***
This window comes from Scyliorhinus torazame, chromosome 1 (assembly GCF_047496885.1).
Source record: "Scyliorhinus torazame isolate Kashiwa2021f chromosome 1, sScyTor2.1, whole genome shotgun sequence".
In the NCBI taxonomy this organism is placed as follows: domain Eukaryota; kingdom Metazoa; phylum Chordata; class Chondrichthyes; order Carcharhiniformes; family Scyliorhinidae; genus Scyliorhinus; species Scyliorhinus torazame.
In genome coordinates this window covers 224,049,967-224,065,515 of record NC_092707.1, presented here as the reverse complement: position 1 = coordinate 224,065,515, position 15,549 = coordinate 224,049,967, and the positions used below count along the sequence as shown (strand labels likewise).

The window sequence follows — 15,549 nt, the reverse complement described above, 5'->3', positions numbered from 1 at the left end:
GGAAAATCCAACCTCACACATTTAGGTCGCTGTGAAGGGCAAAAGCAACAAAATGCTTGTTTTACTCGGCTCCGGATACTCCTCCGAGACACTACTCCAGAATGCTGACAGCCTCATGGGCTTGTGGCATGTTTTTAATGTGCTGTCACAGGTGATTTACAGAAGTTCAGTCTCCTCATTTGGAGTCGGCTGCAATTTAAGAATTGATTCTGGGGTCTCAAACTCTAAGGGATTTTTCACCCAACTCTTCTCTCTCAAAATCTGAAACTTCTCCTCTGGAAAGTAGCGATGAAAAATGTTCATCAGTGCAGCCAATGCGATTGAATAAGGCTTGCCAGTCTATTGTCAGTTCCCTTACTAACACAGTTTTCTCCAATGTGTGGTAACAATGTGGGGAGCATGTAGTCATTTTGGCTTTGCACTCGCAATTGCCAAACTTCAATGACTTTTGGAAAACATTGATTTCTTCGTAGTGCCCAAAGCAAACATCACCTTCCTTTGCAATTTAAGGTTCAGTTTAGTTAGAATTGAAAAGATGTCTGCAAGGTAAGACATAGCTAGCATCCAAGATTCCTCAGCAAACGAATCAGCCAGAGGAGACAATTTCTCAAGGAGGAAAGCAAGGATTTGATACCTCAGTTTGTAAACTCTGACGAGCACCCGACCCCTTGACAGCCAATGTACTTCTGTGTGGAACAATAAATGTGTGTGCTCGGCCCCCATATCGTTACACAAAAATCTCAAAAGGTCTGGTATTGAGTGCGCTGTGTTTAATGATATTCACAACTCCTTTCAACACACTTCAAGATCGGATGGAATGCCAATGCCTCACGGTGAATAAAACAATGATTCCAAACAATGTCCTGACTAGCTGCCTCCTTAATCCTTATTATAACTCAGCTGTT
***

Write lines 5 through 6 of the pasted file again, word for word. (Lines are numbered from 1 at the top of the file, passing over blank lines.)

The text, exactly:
The window sequence follows — 15,549 nt, the reverse complement described above, 5'->3', positions numbered from 1 at the left end:
GGAAAATCCAACCTCACACATTTAGGTCGCTGTGAAGGGCAAAAGCAACAAAATGCTTGTTTTACTCGGCTCCGGATACTCCTCCGAGACACTACTCCAGAATGCTGACAGCCTCATGGGCTTGTGGCATGTTTTTAATGTGCTGTCACAGGTGATTTACAGAAGTTCAGTCTCCTCATTTGGAGTCGGCTGCAATTTAAGAATTGATTCTGGGGTCTCAAACTCTAAGGGATTTTTCACCCAACTCTTCTCTCTCAAAATCTGAAACTTCTCCTCTGGAAAGTAGCGATGAAAAATGTTCATCAGTGCAGCCAATGCGATTGAATAAGGCTTGCCAGTCTATTGTCAGTTCCCTTACTAACACAGTTTTCTCCAATGTGTGGTAACAATGTGGGGAGCATGTAGTCATTTTGGCTTTGCACTCGCAATTGCCAAACTTCAATGACTTTTGGAAAACATTGATTTCTTCGTAGTGCCCAAAGCAAACATCACCTTCCTTTGCAATTTAAGGTTCAGTTTAGTTAGAATTGAAAAGATGTCTGCAAGGTAAGACATAGCTAGCATCCAAGATTCCTCAGCAAACGAATCAGCCAGAGGAGACAATTTCTCAAGGAGGAAAGCAAGGATTTGATACCTCAGTTTGTAAACTCTGACGAGCACCCGACCCCTTGACAGCCAATGTACTTCTGTGTGGAACAATAAATGTGTGTGCTCGGCCCCCATATCGTTACACAAAAATCTCAAAAGGTCTGGTATTGAGTGCGCTGTGTTTAATGATATTCACAACTCCTTTCAACACACTTCAAGATCGGATGGAATGCCAATGCCTCACGGTGAATAAAACAATGATTCCAAACAATGTCCTGACTAGCTGCCTCCTTAATCCTTATTATAACTCAGCTGTT